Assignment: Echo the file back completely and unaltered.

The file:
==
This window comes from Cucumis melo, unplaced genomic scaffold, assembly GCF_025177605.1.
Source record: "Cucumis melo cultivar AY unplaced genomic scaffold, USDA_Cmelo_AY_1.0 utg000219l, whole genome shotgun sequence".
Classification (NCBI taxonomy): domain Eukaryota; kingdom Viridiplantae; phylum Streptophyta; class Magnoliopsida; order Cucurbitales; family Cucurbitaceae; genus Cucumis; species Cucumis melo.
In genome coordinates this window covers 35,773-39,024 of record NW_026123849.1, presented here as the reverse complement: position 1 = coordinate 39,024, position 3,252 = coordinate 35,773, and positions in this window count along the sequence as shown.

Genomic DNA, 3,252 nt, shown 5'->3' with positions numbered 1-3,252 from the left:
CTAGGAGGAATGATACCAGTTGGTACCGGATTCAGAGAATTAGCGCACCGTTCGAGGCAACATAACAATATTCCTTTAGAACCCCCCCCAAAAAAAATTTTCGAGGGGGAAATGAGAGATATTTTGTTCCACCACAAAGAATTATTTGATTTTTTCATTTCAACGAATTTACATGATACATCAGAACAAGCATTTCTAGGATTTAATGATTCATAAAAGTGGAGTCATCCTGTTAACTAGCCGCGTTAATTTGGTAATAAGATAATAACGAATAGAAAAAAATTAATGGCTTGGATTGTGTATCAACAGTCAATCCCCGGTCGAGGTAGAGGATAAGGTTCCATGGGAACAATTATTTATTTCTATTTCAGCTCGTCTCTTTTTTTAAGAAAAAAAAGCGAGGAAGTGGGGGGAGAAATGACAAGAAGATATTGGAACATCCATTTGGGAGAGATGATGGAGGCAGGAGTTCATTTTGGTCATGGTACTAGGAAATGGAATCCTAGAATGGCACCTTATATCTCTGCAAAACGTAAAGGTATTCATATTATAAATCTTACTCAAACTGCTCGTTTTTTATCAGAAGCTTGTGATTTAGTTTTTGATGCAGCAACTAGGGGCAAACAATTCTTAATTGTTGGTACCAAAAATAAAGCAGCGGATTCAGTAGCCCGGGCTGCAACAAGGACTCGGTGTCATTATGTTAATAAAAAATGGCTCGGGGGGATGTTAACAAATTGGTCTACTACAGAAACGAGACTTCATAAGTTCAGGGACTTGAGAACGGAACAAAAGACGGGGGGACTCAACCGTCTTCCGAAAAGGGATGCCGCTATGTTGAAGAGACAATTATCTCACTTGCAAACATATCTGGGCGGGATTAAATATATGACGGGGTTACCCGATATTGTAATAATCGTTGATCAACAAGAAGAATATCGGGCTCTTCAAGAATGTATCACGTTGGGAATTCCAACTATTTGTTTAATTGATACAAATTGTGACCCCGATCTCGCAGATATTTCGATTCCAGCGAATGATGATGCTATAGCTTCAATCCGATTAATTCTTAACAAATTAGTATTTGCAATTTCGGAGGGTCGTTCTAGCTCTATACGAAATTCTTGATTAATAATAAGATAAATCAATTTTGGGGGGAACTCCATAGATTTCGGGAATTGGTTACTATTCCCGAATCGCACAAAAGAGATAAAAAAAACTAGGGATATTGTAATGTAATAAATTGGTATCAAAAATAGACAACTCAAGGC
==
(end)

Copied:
This window comes from Cucumis melo, unplaced genomic scaffold, assembly GCF_025177605.1.
Source record: "Cucumis melo cultivar AY unplaced genomic scaffold, USDA_Cmelo_AY_1.0 utg000219l, whole genome shotgun sequence".
Classification (NCBI taxonomy): domain Eukaryota; kingdom Viridiplantae; phylum Streptophyta; class Magnoliopsida; order Cucurbitales; family Cucurbitaceae; genus Cucumis; species Cucumis melo.
In genome coordinates this window covers 35,773-39,024 of record NW_026123849.1, presented here as the reverse complement: position 1 = coordinate 39,024, position 3,252 = coordinate 35,773, and positions in this window count along the sequence as shown.

Genomic DNA, 3,252 nt, shown 5'->3' with positions numbered 1-3,252 from the left:
CTAGGAGGAATGATACCAGTTGGTACCGGATTCAGAGAATTAGCGCACCGTTCGAGGCAACATAACAATATTCCTTTAGAACCCCCCCCAAAAAAAATTTTCGAGGGGGAAATGAGAGATATTTTGTTCCACCACAAAGAATTATTTGATTTTTTCATTTCAACGAATTTACATGATACATCAGAACAAGCATTTCTAGGATTTAATGATTCATAAAAGTGGAGTCATCCTGTTAACTAGCCGCGTTAATTTGGTAATAAGATAATAACGAATAGAAAAAAATTAATGGCTTGGATTGTGTATCAACAGTCAATCCCCGGTCGAGGTAGAGGATAAGGTTCCATGGGAACAATTATTTATTTCTATTTCAGCTCGTCTCTTTTTTTAAGAAAAAAAAGCGAGGAAGTGGGGGGAGAAATGACAAGAAGATATTGGAACATCCATTTGGGAGAGATGATGGAGGCAGGAGTTCATTTTGGTCATGGTACTAGGAAATGGAATCCTAGAATGGCACCTTATATCTCTGCAAAACGTAAAGGTATTCATATTATAAATCTTACTCAAACTGCTCGTTTTTTATCAGAAGCTTGTGATTTAGTTTTTGATGCAGCAACTAGGGGCAAACAATTCTTAATTGTTGGTACCAAAAATAAAGCAGCGGATTCAGTAGCCCGGGCTGCAACAAGGACTCGGTGTCATTATGTTAATAAAAAATGGCTCGGGGGGATGTTAACAAATTGGTCTACTACAGAAACGAGACTTCATAAGTTCAGGGACTTGAGAACGGAACAAAAGACGGGGGGACTCAACCGTCTTCCGAAAAGGGATGCCGCTATGTTGAAGAGACAATTATCTCACTTGCAAACATATCTGGGCGGGATTAAATATATGACGGGGTTACCCGATATTGTAATAATCGTTGATCAACAAGAAGAATATCGGGCTCTTCAAGAATGTATCACGTTGGGAATTCCAACTATTTGTTTAATTGATACAAATTGTGACCCCGATCTCGCAGATATTTCGATTCCAGCGAATGATGATGCTATAGCTTCAATCCGATTAATTCTTAACAAATTAGTATTTGCAATTTCGGAGGGTCGTTCTAGCTCTATACGAAATTCTTGATTAATAATAAGATAAATCAATTTTGGGGGGAACTCCATAGATTTCGGGAATTGGTTACTATTCCCGAATCGCACAAAAGAGATAAAAAAAACTAGGGATATTGTAATGTAATAAATTGGTATCAAAAATAGACAACTCAAGGC